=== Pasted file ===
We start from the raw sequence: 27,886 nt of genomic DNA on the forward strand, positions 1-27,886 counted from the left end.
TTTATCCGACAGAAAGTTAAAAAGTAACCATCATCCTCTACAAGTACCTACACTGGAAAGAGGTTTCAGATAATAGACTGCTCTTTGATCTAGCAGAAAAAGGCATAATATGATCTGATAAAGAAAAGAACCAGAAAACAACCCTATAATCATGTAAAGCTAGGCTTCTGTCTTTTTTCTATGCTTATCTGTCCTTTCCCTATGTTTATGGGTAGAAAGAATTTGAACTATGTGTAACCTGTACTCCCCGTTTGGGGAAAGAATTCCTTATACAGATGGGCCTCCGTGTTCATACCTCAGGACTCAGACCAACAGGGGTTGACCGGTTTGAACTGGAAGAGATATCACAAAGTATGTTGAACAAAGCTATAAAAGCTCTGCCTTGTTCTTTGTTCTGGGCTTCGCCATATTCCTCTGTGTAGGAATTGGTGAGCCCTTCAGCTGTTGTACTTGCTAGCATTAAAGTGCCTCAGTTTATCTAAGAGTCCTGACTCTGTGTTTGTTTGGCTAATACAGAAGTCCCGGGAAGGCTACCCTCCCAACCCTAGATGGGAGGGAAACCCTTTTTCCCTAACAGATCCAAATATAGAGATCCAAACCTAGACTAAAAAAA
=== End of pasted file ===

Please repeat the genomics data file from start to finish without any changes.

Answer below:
We start from the raw sequence: 27,886 nt of genomic DNA on the forward strand, positions 1-27,886 counted from the left end.
TTTATCCGACAGAAAGTTAAAAAGTAACCATCATCCTCTACAAGTACCTACACTGGAAAGAGGTTTCAGATAATAGACTGCTCTTTGATCTAGCAGAAAAAGGCATAATATGATCTGATAAAGAAAAGAACCAGAAAACAACCCTATAATCATGTAAAGCTAGGCTTCTGTCTTTTTTCTATGCTTATCTGTCCTTTCCCTATGTTTATGGGTAGAAAGAATTTGAACTATGTGTAACCTGTACTCCCCGTTTGGGGAAAGAATTCCTTATACAGATGGGCCTCCGTGTTCATACCTCAGGACTCAGACCAACAGGGGTTGACCGGTTTGAACTGGAAGAGATATCACAAAGTATGTTGAACAAAGCTATAAAAGCTCTGCCTTGTTCTTTGTTCTGGGCTTCGCCATATTCCTCTGTGTAGGAATTGGTGAGCCCTTCAGCTGTTGTACTTGCTAGCATTAAAGTGCCTCAGTTTATCTAAGAGTCCTGACTCTGTGTTTGTTTGGCTAATACAGAAGTCCCGGGAAGGCTACCCTCCCAACCCTAGATGGGAGGGAAACCCTTTTTCCCTAACAGATCCAAATATAGAGATCCAAACCTAGACTAAAAAAA